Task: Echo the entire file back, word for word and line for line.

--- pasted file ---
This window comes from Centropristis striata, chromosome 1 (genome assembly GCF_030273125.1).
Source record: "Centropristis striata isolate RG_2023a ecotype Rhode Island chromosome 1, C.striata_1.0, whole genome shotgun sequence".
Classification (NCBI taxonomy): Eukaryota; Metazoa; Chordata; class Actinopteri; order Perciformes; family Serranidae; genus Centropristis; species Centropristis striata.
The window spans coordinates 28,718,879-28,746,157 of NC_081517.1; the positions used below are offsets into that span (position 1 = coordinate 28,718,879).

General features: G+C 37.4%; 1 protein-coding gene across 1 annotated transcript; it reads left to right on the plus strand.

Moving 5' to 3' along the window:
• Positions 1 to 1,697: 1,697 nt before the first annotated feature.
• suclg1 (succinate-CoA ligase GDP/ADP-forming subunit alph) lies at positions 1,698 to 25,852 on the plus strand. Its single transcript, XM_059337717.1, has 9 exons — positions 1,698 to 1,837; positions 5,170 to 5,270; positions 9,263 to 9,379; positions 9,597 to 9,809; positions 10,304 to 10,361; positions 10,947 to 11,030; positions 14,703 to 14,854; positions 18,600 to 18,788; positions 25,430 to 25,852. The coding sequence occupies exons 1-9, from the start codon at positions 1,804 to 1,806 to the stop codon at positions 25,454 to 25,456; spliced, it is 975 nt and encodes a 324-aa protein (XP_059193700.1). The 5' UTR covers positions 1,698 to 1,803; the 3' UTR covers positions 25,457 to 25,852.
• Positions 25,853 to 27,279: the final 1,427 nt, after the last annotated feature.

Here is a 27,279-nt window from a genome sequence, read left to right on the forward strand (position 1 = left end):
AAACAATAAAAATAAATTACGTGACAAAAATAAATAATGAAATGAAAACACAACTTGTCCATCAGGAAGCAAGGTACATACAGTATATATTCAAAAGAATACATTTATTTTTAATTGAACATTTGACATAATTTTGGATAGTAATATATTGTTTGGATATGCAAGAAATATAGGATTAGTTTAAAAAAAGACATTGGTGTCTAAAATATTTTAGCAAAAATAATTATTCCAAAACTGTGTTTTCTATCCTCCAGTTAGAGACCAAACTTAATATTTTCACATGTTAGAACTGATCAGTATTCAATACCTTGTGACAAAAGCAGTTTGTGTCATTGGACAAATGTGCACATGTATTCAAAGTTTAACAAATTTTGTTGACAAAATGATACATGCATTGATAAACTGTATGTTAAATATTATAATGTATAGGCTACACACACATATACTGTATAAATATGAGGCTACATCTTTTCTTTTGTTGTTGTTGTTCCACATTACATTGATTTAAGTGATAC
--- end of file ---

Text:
This window comes from Centropristis striata, chromosome 1 (genome assembly GCF_030273125.1).
Source record: "Centropristis striata isolate RG_2023a ecotype Rhode Island chromosome 1, C.striata_1.0, whole genome shotgun sequence".
Classification (NCBI taxonomy): Eukaryota; Metazoa; Chordata; class Actinopteri; order Perciformes; family Serranidae; genus Centropristis; species Centropristis striata.
The window spans coordinates 28,718,879-28,746,157 of NC_081517.1; the positions used below are offsets into that span (position 1 = coordinate 28,718,879).

General features: G+C 37.4%; 1 protein-coding gene across 1 annotated transcript; it reads left to right on the plus strand.

Moving 5' to 3' along the window:
• Positions 1 to 1,697: 1,697 nt before the first annotated feature.
• suclg1 (succinate-CoA ligase GDP/ADP-forming subunit alph) lies at positions 1,698 to 25,852 on the plus strand. Its single transcript, XM_059337717.1, has 9 exons — positions 1,698 to 1,837; positions 5,170 to 5,270; positions 9,263 to 9,379; positions 9,597 to 9,809; positions 10,304 to 10,361; positions 10,947 to 11,030; positions 14,703 to 14,854; positions 18,600 to 18,788; positions 25,430 to 25,852. The coding sequence occupies exons 1-9, from the start codon at positions 1,804 to 1,806 to the stop codon at positions 25,454 to 25,456; spliced, it is 975 nt and encodes a 324-aa protein (XP_059193700.1). The 5' UTR covers positions 1,698 to 1,803; the 3' UTR covers positions 25,457 to 25,852.
• Positions 25,853 to 27,279: the final 1,427 nt, after the last annotated feature.

Here is a 27,279-nt window from a genome sequence, read left to right on the forward strand (position 1 = left end):
AAACAATAAAAATAAATTACGTGACAAAAATAAATAATGAAATGAAAACACAACTTGTCCATCAGGAAGCAAGGTACATACAGTATATATTCAAAAGAATACATTTATTTTTAATTGAACATTTGACATAATTTTGGATAGTAATATATTGTTTGGATATGCAAGAAATATAGGATTAGTTTAAAAAAAGACATTGGTGTCTAAAATATTTTAGCAAAAATAATTATTCCAAAACTGTGTTTTCTATCCTCCAGTTAGAGACCAAACTTAATATTTTCACATGTTAGAACTGATCAGTATTCAATACCTTGTGACAAAAGCAGTTTGTGTCATTGGACAAATGTGCACATGTATTCAAAGTTTAACAAATTTTGTTGACAAAATGATACATGCATTGATAAACTGTATGTTAAATATTATAATGTATAGGCTACACACACATATACTGTATAAATATGAGGCTACATCTTTTCTTTTGTTGTTGTTGTTCCACATTACATTGATTTAAGTGATAC